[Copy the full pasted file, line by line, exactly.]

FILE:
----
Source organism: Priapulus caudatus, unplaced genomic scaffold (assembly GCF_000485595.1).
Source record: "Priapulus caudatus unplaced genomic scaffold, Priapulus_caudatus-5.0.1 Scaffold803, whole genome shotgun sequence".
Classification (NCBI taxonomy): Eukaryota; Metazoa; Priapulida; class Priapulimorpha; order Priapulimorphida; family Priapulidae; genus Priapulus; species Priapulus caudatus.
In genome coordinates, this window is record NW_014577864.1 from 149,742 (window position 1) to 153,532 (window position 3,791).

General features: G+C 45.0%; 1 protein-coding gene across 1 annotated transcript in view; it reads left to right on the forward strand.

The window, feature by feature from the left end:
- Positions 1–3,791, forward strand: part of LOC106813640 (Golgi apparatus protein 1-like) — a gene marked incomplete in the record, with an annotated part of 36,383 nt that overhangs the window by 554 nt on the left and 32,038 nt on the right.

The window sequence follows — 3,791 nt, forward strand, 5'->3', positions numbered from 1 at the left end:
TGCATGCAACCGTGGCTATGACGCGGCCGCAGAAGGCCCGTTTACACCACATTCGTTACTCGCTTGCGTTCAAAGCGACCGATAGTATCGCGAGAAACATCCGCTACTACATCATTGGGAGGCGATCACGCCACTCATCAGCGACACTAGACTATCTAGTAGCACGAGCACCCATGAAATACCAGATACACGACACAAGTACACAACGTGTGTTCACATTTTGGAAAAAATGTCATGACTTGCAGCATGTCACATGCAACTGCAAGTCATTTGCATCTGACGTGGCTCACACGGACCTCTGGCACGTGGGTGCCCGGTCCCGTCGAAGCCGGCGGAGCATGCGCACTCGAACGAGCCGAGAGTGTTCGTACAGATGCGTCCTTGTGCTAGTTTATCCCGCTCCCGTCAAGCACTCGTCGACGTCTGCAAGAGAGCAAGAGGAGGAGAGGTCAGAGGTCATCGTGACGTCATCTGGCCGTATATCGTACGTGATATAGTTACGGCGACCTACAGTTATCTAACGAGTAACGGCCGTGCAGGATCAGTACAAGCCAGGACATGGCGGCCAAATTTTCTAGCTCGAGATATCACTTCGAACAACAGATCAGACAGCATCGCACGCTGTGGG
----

Source organism: Priapulus caudatus, unplaced genomic scaffold (assembly GCF_000485595.1).
Source record: "Priapulus caudatus unplaced genomic scaffold, Priapulus_caudatus-5.0.1 Scaffold803, whole genome shotgun sequence".
Classification (NCBI taxonomy): Eukaryota; Metazoa; Priapulida; class Priapulimorpha; order Priapulimorphida; family Priapulidae; genus Priapulus; species Priapulus caudatus.
In genome coordinates, this window is record NW_014577864.1 from 149,742 (window position 1) to 153,532 (window position 3,791).

General features: G+C 45.0%; 1 protein-coding gene across 1 annotated transcript in view; it reads left to right on the forward strand.

The window, feature by feature from the left end:
- Positions 1–3,791, forward strand: part of LOC106813640 (Golgi apparatus protein 1-like) — a gene marked incomplete in the record, with an annotated part of 36,383 nt that overhangs the window by 554 nt on the left and 32,038 nt on the right.

The window sequence follows — 3,791 nt, forward strand, 5'->3', positions numbered from 1 at the left end:
TGCATGCAACCGTGGCTATGACGCGGCCGCAGAAGGCCCGTTTACACCACATTCGTTACTCGCTTGCGTTCAAAGCGACCGATAGTATCGCGAGAAACATCCGCTACTACATCATTGGGAGGCGATCACGCCACTCATCAGCGACACTAGACTATCTAGTAGCACGAGCACCCATGAAATACCAGATACACGACACAAGTACACAACGTGTGTTCACATTTTGGAAAAAATGTCATGACTTGCAGCATGTCACATGCAACTGCAAGTCATTTGCATCTGACGTGGCTCACACGGACCTCTGGCACGTGGGTGCCCGGTCCCGTCGAAGCCGGCGGAGCATGCGCACTCGAACGAGCCGAGAGTGTTCGTACAGATGCGTCCTTGTGCTAGTTTATCCCGCTCCCGTCAAGCACTCGTCGACGTCTGCAAGAGAGCAAGAGGAGGAGAGGTCAGAGGTCATCGTGACGTCATCTGGCCGTATATCGTACGTGATATAGTTACGGCGACCTACAGTTATCTAACGAGTAACGGCCGTGCAGGATCAGTACAAGCCAGGACATGGCGGCCAAATTTTCTAGCTCGAGATATCACTTCGAACAACAGATCAGACAGCATCGCACGCTGTGGG